Family conferencing. Originated in New Zealand, family conferencing calls for the collaboration of multiple parties who have an interest in the well being of the child and family who are involved in the child welfare system. Referred to as the family assessment process in North Carolina (which was the site implementing this strategy), this approach brings together biological parents, relatives, neighbors and friends, religious and other supports, as well as professionals with the goal of averting placement. These meetings occur frequently and, as part of the program model, are designed to emphasize the safety, permanency, and well being of the child. The community is integrally involved in the decision-making about the child, and thus tends to be involved as participants in the child's care (e.g., a church member providing day care; a grandmother caring for child full-time while mother participates in drug treatment). Although it is not clear whether family conferencing per se was the factor that reduced racial disproportionality in the North Carolina site, it was a major component of the service delivery strategy in the county in which racial disproportionality was reduced.
Recruitment and retention of minority foster and adoptive parents. The majority of the sites identified the recruitment of minority foster and adoptive parents as an important strategy to reduce racial disproportionality. Targeting recruitment to minority communities, specifically minority social organizations and institutions (e.g. churches), was emphasized. In addition to these recruitment efforts, participants in multiple sites stressed the importance of being more flexible regarding the types of families deemed acceptable, given the diversity of family composition and characteristics of minority communities. Helping potential minority caregivers through the licensing process was also identified as an important strategy. Finally, providing culturally sensitive post-placement services was suggested in order to retain the minority foster and adoptive families involved with the agency.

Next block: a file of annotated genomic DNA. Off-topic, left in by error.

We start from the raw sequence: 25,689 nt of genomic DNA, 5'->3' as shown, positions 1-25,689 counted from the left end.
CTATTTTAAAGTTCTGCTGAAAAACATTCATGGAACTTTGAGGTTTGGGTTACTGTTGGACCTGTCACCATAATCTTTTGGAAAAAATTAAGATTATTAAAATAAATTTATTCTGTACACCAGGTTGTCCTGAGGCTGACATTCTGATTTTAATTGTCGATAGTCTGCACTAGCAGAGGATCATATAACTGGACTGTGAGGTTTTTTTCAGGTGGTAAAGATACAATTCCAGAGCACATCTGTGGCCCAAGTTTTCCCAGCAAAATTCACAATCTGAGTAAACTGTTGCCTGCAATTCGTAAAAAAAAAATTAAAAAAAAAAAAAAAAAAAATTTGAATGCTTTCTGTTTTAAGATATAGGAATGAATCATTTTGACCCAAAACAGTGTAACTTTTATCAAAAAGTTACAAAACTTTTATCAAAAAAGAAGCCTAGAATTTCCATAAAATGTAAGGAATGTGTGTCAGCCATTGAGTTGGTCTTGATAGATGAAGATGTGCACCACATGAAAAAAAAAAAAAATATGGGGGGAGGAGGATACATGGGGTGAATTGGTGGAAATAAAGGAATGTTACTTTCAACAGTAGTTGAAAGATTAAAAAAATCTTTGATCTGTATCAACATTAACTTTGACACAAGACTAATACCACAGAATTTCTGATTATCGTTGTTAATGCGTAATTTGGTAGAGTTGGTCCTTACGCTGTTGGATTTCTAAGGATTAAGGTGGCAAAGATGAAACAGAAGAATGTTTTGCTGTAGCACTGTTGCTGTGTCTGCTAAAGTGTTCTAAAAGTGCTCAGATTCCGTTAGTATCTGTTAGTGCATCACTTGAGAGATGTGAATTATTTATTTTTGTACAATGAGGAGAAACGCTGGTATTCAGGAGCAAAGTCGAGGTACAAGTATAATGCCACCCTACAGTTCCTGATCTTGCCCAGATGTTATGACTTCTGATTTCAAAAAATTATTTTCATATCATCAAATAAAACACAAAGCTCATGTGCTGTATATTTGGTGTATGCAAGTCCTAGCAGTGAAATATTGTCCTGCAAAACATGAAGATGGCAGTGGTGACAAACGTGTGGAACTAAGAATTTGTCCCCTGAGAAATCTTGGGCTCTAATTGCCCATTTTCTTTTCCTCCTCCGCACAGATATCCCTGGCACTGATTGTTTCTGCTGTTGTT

Concurrent planning. Although concurrent planning is not on the surface a practice that differentially benefits minority families, many participants felt it was effective in reducing the number of minority children remaining in the foster care system. As this practice requires child welfare staff to work for reunification while simultaneously seeking another permanent home for the targeted children, children may not remain in the system as long as when the practices occurred sequentially. Thus, adoption can be explored with relatives or foster parents while the biological parents are receiving rehabilitative services. The other benefit that staff perceived is that children do not have to be removed to another placement if the decision is made to change the permanency goal to adoption or guardianship; they are already in their permanent placement. Despite the thinking that minority families, particularly relatives, may have difficulty with the notion of terminating the rights (TPR) of the biological families, participants in this study reported that minority relative and foster caregivers were not resistant to TPR and adoption.
Promoting permanency. An agency-wide focus on permanency for all child welfare involved families has the residual impact of fostering permanency for minority families, and therefore reducing their numbers in the child welfare system. Although some participants saw more stringent time limits as creating more difficulties for minority families, the majority felt that focusing on permanency and foster care time limits had a beneficial effect on children. Thus, agencies were more likely to emphasize permanency for children from the time they came into care, through prevention and reunification services, family conferencing efforts, and relative placements. In addition, agencies focused on creating a waiting pool of adoptive families and recruiting families in the child's environment to be adoptive parents. The philosophical and practice shift toward permanency was perceived to result in higher quality services and outcomes for minority children.